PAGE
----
Keeping good records after you file your taxes is a good idea, as they will help you with documentation and substantiation if the IRS selects your return for an audit. Here are five tips from the IRS about keeping good records.

  1. Normally, tax records should be kept for three years.
  2. Some documents — such as records relating to a home purchase or sale, stock transactions, IRA and business or rental property — should be kept longer.
  3. In most cases, the IRS does not require you to keep records in any special manner. Generally speaking, however, you should keep any and all documents that may have an impact on your federal tax return.
  4. Records you should keep include bills, credit card and other receipts, invoices, mileage logs, canceled, imaged or substitute checks, proofs of payment, and any other records to support deductions or credits you claim on your return.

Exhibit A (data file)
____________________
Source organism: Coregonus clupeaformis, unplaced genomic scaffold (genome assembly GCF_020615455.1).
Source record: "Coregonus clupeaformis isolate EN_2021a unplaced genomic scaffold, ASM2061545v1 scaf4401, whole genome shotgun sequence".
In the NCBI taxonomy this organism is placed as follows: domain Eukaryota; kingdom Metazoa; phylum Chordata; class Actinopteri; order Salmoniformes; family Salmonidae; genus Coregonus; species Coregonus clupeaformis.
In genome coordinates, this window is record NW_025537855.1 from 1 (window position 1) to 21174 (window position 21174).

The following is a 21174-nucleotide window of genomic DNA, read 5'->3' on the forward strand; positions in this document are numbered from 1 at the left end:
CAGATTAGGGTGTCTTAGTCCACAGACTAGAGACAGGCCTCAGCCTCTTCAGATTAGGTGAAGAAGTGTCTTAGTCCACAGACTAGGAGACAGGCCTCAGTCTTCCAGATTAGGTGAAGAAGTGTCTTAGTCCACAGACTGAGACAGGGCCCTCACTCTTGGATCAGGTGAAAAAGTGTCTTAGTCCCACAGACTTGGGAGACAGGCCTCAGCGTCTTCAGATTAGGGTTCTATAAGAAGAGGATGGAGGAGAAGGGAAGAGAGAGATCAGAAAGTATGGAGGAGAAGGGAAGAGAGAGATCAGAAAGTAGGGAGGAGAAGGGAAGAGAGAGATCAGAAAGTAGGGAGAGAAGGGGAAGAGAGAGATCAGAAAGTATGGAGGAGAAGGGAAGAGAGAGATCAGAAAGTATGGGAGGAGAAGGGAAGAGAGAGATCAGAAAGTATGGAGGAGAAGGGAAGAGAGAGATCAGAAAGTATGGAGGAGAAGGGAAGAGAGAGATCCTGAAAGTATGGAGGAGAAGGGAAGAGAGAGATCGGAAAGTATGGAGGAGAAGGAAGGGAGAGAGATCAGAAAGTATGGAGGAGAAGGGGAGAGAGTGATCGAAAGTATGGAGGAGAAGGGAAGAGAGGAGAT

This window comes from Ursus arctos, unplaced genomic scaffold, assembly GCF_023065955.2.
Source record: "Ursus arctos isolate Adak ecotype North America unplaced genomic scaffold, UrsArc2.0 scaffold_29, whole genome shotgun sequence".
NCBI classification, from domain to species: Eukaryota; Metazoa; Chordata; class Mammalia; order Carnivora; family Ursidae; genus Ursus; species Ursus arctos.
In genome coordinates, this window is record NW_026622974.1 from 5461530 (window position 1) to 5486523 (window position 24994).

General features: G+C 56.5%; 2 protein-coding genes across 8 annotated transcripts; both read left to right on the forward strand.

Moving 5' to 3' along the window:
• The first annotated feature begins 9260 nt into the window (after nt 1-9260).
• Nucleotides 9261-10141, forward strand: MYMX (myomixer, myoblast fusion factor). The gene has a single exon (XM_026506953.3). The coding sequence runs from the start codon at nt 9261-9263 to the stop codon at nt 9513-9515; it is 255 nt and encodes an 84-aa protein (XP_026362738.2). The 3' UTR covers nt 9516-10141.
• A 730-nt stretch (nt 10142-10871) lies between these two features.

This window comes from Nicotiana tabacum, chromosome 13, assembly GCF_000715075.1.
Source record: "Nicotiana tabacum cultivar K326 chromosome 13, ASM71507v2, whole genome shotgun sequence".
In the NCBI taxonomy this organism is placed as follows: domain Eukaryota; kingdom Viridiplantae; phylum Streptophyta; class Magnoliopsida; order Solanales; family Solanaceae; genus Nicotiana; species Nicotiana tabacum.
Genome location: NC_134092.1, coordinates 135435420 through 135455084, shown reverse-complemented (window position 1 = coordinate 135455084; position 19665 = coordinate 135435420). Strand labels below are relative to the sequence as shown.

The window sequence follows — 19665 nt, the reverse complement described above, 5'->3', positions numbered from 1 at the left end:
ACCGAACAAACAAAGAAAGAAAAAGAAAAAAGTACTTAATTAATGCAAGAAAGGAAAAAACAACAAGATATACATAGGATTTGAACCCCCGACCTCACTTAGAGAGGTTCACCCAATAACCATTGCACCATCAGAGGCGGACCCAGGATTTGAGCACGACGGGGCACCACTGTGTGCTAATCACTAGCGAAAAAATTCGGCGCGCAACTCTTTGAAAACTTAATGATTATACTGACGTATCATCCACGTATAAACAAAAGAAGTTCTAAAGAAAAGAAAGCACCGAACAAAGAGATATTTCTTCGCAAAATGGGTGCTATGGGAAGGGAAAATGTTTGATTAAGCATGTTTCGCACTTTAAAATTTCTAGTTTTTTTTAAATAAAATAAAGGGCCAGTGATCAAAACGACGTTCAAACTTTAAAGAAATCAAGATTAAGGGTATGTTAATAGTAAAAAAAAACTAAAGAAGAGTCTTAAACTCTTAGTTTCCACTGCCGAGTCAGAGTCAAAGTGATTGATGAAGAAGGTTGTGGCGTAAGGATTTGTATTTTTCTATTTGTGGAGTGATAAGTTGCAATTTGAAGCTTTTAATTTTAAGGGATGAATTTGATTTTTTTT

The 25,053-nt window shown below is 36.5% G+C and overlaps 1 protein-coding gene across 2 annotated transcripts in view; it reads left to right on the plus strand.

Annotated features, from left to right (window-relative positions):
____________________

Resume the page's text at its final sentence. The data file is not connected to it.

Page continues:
5. For more information on what kinds of records to keep, see IRS Publication 552, Recordkeeping for Individuals, which is available on the IRS website at www.irs.gov or by calling 800-TAX-FORM (800-829-3676).

TaxACT recommends you also:

  • Print a copy of your return to file with your tax records. Printing instructions for TaxACT Online users. Instructions for download users.
  • Save an electronic copy of your return. Instructions
  • TaxACT Online users: Write down your user name and password so you can quickly import this year's data into next year's return.
  • TaxACT Online users: Consider purchasing TaxACT's Data Archive Service that allows you access to your 2011 TaxACT Online account through 4/30/15. To purchase, sign in, click on "My TaxACT" in the upper right corner, and select "TaxACT 2011 Data Archive Service" under "Helpful Links".

Link:

  • Publication 552, Recordkeeping for Individuals (PDF 61K)
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Upcoming Tax Dates

April 10 (Employees who work for tips)
If you received $20 or more in tips during March, report them to your employer - Details

April 15 (Individuals)
File a 2013 income tax return (Form 1040, 1040A, or 1040EZ) and pay any tax due - Details

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If you paid cash wages of $1,800 or more in 2013 to a household employee, you must file Schedule H - Details

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